Thu, Aug 22, 2019 @ 09:29 GMT

Eurozone PMI manufacturing finalized at 51.4, manufacturing boom faded away to near stagnation

    Eurozone PMI manufacturing was finalized at 51.4 in December, unrevised. It’s down from November’s 51.8 and hit the lowest since February 2016. Markit also noted that “fall in new work signalled for third month running” and “confidence about the future hits fresh six-year low”. Among the countries, Germany hit 33-month low at 51.5. Spain hit 28-month low at 51.5. France hit 27-month low at 49.7, in contraction. Italy, despite recovering to 2-month high at 49.2, remained in contraction.

    Commenting on the final Manufacturing PMI data, Chris Williamson, Chief Business Economist at IHS Markit said:

    “A disappointing December rounds off a year in which a manufacturing boom faded away to near stagnation.

    “The weakness of the recent survey data in fact raises the possibility that the goods producing sector could even act as a drag on the overall economy in the fourth quarter, representing a marked contrast to the growth surge seen this time last year. The last three months of 2018 saw manufacturers report the worst quarterly performance in terms of production since the second quarter of 2013.

    “Worryingly, current production levels were achieved only by firms eating into backlogs of orders received in prior months and a dearth of new orders means capacity will be cut back in coming months unless demand revives. December saw a third consecutive monthly drop in new orders.

    “More encouragingly, some of the recent weakness could prove temporary, being the result of protests in France and the auto sector struggling to adjust to new emissions regulations. However, the undercurrent of weak demand and growing risk aversion evident across the surveys suggests that any rebound could prove modest at best, with Brexit representing a particularly worrying unknown for the outlook.”

    Full release here.

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    Kashkari: Fed should use forward guidance now to avoid recession

      In an op-ed article published in the Financial Times, Minneapolis Fed President Neel Kashkari said Fed should use forward guidance now to stimulate the economy. He explained that “forward guidance can also provide stimulus by signalling that overnight rates will be low in the future.” That is, Fed can “influence long-term rates by giving guidance about the future path of their short-term equivalents. The firmer the Fed’s commitment, the more influence it can have.”

      Kashkari added that “forward guidance should be used now, before the federal funds rate returns to zero.” He argued that “if a central bank cuts rates to zero in response to a downturn and then announces that it plans to keep rates low, that can actually be perceived as a sign of weakness rather than strength.” Instead, “it would be better to deploy guidance now in an effort to avoid hitting zero.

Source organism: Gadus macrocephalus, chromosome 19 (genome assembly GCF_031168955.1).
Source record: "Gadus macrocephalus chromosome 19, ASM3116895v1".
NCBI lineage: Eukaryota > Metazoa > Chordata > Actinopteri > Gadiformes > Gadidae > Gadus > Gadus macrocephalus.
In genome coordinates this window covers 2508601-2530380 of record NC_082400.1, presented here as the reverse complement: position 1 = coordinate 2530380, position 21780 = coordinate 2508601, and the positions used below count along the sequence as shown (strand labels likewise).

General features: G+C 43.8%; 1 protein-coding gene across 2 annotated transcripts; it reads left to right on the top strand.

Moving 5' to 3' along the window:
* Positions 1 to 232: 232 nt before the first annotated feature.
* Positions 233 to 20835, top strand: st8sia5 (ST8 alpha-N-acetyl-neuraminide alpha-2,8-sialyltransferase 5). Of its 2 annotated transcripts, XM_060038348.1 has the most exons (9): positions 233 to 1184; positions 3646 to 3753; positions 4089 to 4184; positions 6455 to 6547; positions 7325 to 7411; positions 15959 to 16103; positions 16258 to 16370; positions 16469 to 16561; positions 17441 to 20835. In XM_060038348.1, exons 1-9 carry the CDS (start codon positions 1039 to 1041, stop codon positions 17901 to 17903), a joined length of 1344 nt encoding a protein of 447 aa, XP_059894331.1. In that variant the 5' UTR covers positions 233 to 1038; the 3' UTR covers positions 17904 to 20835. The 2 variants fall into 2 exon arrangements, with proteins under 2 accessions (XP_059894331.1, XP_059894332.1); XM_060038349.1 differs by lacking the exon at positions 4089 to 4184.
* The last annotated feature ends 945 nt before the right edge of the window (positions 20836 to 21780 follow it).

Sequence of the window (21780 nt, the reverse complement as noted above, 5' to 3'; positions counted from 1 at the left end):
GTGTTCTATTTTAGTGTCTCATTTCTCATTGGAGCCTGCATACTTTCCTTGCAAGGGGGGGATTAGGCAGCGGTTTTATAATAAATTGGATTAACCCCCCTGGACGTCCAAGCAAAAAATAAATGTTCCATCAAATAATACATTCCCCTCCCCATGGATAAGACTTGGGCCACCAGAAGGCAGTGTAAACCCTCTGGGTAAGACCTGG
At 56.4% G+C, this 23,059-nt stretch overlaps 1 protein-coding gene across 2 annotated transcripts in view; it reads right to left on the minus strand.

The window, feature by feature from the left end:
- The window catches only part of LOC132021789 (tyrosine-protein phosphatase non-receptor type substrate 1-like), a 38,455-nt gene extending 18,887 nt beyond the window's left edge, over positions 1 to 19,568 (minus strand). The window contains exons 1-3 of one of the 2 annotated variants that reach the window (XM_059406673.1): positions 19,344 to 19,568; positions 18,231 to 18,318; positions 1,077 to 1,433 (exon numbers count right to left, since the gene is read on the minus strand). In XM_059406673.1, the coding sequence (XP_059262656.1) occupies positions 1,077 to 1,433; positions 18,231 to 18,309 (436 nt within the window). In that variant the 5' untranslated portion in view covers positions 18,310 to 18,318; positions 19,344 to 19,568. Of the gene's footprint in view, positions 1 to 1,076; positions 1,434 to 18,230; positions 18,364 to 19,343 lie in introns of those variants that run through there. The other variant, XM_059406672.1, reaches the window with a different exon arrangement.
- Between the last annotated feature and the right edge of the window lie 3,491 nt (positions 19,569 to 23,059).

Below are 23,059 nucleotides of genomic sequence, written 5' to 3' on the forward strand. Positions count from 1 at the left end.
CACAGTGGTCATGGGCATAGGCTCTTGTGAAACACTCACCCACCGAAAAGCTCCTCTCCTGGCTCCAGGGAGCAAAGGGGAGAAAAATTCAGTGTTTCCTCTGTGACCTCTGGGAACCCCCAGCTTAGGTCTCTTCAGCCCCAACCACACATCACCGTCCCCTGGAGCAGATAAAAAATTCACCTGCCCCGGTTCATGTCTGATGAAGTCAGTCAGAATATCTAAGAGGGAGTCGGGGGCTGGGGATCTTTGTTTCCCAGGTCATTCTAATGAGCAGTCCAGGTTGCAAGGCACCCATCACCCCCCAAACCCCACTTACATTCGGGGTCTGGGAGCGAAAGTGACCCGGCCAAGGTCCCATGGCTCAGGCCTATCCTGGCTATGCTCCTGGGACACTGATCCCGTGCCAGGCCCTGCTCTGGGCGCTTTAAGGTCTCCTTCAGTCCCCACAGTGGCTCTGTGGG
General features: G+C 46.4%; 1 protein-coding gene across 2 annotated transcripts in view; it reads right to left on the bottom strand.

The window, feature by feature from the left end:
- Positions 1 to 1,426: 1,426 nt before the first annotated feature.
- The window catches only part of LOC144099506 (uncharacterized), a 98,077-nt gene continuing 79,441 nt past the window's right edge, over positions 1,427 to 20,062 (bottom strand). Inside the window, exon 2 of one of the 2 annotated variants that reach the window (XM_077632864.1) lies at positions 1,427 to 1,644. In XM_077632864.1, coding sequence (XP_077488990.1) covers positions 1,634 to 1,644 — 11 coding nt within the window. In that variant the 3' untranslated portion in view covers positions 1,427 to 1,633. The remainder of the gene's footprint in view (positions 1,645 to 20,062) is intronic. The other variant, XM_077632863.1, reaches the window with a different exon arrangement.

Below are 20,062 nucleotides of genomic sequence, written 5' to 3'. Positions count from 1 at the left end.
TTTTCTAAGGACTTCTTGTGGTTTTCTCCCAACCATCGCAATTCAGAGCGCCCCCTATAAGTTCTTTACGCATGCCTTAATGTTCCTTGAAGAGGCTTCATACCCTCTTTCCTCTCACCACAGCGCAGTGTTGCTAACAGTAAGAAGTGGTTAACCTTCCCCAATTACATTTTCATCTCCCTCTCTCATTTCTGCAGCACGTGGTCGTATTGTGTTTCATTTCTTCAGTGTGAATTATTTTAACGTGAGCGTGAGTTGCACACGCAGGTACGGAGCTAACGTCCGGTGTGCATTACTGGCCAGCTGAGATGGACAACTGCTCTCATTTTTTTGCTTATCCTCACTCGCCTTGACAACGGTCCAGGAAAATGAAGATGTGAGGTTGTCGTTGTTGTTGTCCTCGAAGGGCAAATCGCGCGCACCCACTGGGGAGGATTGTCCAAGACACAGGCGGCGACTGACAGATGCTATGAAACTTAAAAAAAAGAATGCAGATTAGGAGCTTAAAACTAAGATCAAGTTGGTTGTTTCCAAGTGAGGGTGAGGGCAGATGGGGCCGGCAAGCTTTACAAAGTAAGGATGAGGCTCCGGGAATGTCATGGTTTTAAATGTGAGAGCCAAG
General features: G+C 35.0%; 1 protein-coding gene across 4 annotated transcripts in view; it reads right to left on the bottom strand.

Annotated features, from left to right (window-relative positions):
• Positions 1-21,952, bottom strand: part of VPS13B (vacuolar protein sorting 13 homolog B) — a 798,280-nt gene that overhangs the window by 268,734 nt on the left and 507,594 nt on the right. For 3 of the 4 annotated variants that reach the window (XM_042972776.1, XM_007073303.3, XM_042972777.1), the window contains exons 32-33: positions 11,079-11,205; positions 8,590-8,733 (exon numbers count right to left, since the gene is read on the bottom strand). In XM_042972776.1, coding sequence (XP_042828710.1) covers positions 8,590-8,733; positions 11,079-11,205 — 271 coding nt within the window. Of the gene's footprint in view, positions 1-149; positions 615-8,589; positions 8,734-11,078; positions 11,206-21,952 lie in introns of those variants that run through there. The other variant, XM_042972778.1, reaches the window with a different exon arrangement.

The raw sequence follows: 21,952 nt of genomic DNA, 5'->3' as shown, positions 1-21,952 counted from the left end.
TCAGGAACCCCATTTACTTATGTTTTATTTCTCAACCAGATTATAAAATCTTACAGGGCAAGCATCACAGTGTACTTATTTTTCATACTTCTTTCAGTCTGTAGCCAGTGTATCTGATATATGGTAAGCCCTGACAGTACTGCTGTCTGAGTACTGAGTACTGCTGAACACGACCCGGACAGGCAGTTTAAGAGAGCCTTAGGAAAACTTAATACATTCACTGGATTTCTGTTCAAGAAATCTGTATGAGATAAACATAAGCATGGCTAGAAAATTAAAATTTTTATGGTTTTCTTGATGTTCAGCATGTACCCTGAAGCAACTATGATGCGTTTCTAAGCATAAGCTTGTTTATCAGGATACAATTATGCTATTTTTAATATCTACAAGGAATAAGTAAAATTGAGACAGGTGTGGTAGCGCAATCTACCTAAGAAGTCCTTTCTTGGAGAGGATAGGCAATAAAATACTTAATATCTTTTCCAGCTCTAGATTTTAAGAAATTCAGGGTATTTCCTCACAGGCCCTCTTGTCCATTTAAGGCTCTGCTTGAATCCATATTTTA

Regarding the guidance, he said “at a minimum, we should commit to not raising rates again until core inflation returns to our 2 per cent target on a sustained basis.”

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      CAD extends broad based rally, GBP/CAD targets 0.6594, AUD/CAD targets 0.9201

        Canadian Dollar displays broad based strength today, as the post job data rally extends. Recent economic data from Canada suggesting that underlying backdrop is improving. GDP growth will likely regain momentum ahead to make up the short falls in the Q1. For now, BoC looks the least likely among global central banks to ease monetary policy. Indeed, should global trade tensions improve, BoC could be ready for policy normalization again.

        Technically, GBP/CAD’s break of 1.6093 support and today’s steep decline suggests resumption of fall from 1.7794. More importantly, the structure of the decline from 1.7794 affirms that it’s resuming that one from 1.8415 high too. A retest of 1.6594 low should be seen pretty soon. Break will target 100% projection of 1.8415 to 1.6594 from 1.7794 at 1.5973 in medium term. This will remain the favored case as long as 1.7135 near term resistance holds.

        AUD/CAD’s steep decline last week also suggests rejection by falling 55 day EMA, which is a bearish signal for near term. Further fall should be seen to 0.9201 support next and break will target 0.9105 low.

        Prior rejection by 55 week EMA also suggests medium term bearishness. However, over price actions don’t display clear downside impulsiveness. And AUD/CAD is relatively closely long term fibonacci level of 50% retracement from 0.7149 to 1.0784 at 0.8967. Hence, while a break of 0.9105 might be seen in medium term, 0.9 handle could contain downside.

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        Mnuchin: Trade war with China on hold

          Commenting on the US-China joint statement on trade, Treasury Secretary Steven Mnuchin said “we are putting the trade war on hold.” And he added, “we have agreed to put the tariffs on hold while we try to execute the framework”, referring to the agreement.